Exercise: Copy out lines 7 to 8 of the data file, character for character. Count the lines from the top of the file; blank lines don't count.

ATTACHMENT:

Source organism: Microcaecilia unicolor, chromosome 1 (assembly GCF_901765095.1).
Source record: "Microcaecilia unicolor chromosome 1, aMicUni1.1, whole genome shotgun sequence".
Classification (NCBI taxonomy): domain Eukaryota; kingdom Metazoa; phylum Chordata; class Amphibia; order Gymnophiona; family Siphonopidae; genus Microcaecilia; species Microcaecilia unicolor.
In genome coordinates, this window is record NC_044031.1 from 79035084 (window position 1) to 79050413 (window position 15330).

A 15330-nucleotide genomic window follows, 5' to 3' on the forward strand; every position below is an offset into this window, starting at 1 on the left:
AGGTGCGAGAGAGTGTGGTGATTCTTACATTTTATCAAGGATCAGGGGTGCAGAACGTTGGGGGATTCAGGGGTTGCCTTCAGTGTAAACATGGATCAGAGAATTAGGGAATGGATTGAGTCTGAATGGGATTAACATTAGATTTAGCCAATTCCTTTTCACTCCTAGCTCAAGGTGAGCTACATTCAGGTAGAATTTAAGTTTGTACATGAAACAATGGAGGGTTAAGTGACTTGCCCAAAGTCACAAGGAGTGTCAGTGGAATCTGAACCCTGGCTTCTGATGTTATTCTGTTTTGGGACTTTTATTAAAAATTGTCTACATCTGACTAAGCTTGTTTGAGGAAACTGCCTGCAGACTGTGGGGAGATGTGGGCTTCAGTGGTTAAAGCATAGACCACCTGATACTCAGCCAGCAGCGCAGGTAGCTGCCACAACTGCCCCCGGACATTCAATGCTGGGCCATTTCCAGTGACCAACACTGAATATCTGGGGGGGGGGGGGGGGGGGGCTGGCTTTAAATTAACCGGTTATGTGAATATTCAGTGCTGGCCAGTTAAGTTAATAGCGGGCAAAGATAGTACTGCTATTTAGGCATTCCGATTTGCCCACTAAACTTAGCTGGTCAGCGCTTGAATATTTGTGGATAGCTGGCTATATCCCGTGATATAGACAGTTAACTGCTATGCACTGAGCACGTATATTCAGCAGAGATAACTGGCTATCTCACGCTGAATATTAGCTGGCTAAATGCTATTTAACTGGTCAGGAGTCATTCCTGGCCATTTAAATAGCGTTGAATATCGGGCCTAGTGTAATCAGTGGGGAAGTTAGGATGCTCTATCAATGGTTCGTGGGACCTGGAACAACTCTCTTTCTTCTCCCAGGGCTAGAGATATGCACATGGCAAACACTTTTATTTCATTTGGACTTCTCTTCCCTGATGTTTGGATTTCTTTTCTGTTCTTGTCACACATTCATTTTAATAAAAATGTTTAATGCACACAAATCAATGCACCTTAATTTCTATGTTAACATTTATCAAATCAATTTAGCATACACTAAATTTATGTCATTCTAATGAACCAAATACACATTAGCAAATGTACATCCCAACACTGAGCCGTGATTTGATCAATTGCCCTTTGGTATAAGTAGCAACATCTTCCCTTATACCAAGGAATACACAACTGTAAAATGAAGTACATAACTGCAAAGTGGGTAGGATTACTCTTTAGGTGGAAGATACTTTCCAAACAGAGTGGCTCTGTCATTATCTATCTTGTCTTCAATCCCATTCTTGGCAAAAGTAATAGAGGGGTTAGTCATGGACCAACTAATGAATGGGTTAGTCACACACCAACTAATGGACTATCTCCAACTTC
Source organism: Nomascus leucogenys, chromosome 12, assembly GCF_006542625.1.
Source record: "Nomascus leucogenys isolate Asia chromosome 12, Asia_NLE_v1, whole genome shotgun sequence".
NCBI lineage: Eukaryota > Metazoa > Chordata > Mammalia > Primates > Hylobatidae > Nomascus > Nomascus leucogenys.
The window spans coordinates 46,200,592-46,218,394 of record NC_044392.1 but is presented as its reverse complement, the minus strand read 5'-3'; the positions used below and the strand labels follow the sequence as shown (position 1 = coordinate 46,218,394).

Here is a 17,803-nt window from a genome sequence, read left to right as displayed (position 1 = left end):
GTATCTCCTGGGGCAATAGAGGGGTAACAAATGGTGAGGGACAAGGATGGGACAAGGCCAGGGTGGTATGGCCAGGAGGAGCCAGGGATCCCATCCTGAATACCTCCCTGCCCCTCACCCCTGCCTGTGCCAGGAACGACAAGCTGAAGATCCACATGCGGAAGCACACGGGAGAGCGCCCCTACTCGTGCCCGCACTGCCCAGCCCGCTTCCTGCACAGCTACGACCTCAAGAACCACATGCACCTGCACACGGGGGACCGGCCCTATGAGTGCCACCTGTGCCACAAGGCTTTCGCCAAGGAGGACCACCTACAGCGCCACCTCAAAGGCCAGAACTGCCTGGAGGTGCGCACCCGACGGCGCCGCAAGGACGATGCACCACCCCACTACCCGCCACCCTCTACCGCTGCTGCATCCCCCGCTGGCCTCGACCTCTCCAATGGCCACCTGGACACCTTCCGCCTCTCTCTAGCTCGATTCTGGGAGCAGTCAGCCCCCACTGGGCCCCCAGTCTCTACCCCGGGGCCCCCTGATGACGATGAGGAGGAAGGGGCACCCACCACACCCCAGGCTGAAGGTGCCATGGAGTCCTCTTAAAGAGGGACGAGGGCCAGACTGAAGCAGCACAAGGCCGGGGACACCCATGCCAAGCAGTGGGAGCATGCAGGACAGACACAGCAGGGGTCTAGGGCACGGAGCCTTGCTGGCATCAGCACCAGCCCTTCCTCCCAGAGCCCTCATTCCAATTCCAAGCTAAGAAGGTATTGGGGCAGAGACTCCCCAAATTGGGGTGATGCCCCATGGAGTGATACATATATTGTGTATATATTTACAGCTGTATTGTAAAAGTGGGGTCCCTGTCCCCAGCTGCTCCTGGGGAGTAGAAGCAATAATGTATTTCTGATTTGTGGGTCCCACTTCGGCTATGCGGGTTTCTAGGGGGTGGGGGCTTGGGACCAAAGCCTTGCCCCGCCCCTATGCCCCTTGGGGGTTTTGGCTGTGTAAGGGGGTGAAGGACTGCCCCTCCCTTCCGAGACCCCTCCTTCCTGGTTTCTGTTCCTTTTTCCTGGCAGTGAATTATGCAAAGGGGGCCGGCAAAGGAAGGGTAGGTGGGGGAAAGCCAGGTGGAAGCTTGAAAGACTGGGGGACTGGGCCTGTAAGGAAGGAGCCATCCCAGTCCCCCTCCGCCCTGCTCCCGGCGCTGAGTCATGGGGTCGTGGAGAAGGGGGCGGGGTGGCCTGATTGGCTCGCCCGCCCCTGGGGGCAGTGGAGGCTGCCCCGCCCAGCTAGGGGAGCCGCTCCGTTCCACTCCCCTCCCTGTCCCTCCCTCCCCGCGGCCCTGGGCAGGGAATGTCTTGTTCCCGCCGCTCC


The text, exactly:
Source organism: Nomascus leucogenys, chromosome 12, assembly GCF_006542625.1.
Source record: "Nomascus leucogenys isolate Asia chromosome 12, Asia_NLE_v1, whole genome shotgun sequence".